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Advanced Torts
Southern Illinois University School of Law
Mekel, Michele L.

Michelle Mekel
Spring 2009
                     I.            Intro & Nuisance
                                                          I.            Torts encompasses a broad group of legal wrongs for which there is legal redress in the civil context.
                                                        II.            Remedies:
A.       Legal and/or equitable
o    Damages ($$$) and/or injunctions
                                                        3.            Terminology:
·         “Torts” derived from Latin word tortus, meaning twisted.
·         “Torts” = French word for “wrong”
·         Technical meaning in law = a civil legal wrong that results in harm and for which there is liability
                                                        4.            Nexus:
·         Civil law – contracts, property, Constitutional law, etc.
o    Examples…
·         Criminal law
o    Examples…
                                                        5.            Types:
·         Intentional = liability where these is the legal intent to engage in the wrongful conduct
·         Negligence = liability where there is unreasonably risky behavior in the circumstances
·         Strict Liability = liability without proof of fault where there is harm
                                                        6.            Sources:
·         Predominantly a creature of common law, but can also arise from, or be limited by, statute. May even, in some instances, arise from Constitution.
·         Examples…
      2 types: Private & Public
                                     B.      PRIVATE NUISANCE
                                                       1.            General Principles of Liability
Private Nuisance – one that unreasonably interferes with the use OR enjoyment of nearby real property. (must be real estate) Restatement (Second) § 821 D
                                                                                            1.            Ownership
·         Plaintiff need not own the land,
·         just needs to be the occupant
·         P need only hold some right to use such property that is adversely impacted by D’s activities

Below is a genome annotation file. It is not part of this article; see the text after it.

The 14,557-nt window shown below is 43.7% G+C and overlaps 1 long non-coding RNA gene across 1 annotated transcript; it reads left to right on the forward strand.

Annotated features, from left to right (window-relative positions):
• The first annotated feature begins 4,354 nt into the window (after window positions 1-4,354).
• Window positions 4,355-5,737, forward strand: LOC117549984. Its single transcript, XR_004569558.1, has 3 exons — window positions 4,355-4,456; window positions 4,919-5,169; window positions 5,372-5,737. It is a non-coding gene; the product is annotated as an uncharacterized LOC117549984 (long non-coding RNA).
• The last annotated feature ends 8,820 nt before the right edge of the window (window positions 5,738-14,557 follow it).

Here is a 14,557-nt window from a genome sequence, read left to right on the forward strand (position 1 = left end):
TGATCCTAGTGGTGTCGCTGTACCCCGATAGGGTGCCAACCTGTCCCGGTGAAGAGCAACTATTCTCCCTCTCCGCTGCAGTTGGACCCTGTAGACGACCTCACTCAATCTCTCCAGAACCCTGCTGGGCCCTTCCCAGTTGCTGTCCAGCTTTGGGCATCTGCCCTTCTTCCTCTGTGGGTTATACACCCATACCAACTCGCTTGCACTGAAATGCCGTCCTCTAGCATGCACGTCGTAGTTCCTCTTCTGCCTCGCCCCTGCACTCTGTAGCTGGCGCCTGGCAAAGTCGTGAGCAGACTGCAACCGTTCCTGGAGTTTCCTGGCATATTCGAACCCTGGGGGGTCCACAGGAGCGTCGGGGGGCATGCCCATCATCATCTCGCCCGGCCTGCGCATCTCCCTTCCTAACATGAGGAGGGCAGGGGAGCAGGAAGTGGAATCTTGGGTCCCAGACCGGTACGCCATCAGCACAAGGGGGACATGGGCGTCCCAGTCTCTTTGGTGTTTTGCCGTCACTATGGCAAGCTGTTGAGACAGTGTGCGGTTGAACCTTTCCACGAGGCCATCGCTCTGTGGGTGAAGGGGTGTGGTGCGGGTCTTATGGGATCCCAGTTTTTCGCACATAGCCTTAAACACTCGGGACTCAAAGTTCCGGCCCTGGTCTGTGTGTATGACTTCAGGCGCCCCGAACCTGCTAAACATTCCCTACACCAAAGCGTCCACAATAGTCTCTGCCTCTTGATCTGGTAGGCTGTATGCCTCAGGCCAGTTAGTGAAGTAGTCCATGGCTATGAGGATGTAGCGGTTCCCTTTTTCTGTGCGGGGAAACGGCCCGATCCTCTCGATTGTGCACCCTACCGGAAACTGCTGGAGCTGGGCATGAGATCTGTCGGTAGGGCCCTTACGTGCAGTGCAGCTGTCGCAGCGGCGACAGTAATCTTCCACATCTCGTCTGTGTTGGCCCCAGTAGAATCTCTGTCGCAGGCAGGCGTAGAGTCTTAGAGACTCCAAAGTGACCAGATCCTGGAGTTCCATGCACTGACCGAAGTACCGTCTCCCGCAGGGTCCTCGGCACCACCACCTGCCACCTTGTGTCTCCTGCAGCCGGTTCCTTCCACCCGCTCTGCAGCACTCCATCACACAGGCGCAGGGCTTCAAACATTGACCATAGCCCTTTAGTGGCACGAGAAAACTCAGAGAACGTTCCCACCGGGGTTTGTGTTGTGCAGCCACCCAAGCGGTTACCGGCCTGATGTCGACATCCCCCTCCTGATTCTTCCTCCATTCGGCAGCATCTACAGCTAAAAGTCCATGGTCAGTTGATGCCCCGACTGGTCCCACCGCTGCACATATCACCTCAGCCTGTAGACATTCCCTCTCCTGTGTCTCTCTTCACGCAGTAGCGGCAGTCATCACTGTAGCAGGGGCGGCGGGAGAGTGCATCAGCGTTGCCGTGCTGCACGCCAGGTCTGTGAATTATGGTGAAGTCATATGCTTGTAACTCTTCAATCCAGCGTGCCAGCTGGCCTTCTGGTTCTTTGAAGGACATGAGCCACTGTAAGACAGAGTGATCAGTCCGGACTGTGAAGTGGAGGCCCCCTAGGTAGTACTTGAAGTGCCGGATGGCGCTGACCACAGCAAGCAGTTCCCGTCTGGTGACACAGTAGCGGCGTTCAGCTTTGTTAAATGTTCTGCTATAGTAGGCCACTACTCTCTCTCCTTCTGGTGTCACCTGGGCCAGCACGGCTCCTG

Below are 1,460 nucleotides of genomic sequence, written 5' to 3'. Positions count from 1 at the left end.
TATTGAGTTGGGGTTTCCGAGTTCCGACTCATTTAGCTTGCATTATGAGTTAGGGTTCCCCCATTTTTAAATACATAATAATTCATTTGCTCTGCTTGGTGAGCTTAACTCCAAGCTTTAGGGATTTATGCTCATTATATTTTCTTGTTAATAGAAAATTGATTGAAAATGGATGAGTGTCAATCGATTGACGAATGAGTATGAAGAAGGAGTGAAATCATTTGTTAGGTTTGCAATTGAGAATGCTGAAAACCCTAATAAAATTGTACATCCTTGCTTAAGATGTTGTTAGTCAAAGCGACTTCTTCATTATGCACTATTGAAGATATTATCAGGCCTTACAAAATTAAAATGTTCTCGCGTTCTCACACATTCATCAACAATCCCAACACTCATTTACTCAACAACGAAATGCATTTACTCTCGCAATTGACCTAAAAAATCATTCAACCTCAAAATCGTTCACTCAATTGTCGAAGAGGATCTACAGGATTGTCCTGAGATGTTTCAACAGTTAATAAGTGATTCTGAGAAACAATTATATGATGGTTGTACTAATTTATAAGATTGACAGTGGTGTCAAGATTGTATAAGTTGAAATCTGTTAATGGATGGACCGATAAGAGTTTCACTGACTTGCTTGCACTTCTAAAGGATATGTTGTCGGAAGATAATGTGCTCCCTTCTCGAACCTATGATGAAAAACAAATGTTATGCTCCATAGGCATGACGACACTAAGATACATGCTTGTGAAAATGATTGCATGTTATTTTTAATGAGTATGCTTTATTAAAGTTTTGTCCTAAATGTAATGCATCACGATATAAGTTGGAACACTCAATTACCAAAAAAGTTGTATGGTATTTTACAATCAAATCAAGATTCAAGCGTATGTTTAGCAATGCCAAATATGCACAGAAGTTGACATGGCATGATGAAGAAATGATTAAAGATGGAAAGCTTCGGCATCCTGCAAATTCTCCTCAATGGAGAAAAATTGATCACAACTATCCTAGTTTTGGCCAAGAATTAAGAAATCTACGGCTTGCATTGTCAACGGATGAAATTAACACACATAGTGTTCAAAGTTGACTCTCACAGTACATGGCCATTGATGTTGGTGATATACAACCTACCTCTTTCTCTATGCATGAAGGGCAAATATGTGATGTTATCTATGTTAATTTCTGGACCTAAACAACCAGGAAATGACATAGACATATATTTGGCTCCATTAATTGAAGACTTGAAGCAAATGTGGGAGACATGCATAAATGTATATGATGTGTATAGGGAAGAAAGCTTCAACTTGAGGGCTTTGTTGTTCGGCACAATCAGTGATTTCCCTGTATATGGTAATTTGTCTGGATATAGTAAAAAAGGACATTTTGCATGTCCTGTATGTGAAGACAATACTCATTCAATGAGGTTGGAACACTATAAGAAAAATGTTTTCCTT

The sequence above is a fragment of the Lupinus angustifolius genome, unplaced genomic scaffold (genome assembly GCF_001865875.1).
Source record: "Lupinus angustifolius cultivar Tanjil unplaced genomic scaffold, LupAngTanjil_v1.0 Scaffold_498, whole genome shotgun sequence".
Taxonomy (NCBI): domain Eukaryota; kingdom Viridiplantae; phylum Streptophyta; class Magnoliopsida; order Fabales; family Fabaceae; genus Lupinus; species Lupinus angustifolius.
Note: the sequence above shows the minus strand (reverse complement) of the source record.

·         But must have some current beneficial interest in property to have standing.
§ Renter
§ Corporation
                                                                                            2.            Possession
·         Nuisance does NOT dispossess the plaintiff of current possessory interest
                                                                                            c.            Distinguish: Trespass vs. Nuisance
Degree of Interference
Minor interference
   ·            noise,
   ·            lights,
   ·            odor,
   ·            Vibration
Major or permanent interference
Short Term
Long Term
                                                                                              ·            Distinguish: Public vs. Private Nuisance
Small group or 1 person
Big group or community at large
“Catch-all criminal offense”
1.            P is small group or 1 person
2.            P has possessory or beneficial interest
3.            Activity or condition that “Substantially and Unreasonably” interferes with
4.            P’s use or quiet enjoyment of land.
Compensatory Damages
                                                                         a.            Standard
1.       General rule of property – you have right to control it, but not an exclusive right.
2.       Court has to determine “reasonable interference.”
3.       Unreasonable Interference if:
a.       Activity or condition is that
b.        SUBSTANTIALLY and UNREASONABLY interferes with another’s
c.        current possessory or beneficial interest in the
d.       use or quiet enjoyment of land.
(e.g. Noise, lights, odor, or vibration.)
                                                                                            d.            Balancing Test:
                                                                                                                                  ·            Clinic & Hospital v. McConnel- p.689 (1951)
Facts: Hospital sues music store that played music loud at all hours that could be heard in hospital. Some patients complained about music, needed to be administered medication to address effects, some checked out early.
Rule: “A business which is lawful in itself may become a nuisance where it is not operated in a fair and reasonable way with regard to the rights of others in the use and enjoyment of their property.
                                                                                                                                                    ·            In every case, it’s a question of “reasonableness.”
                                                                                                                                                    ·            No exact formula for reasonableness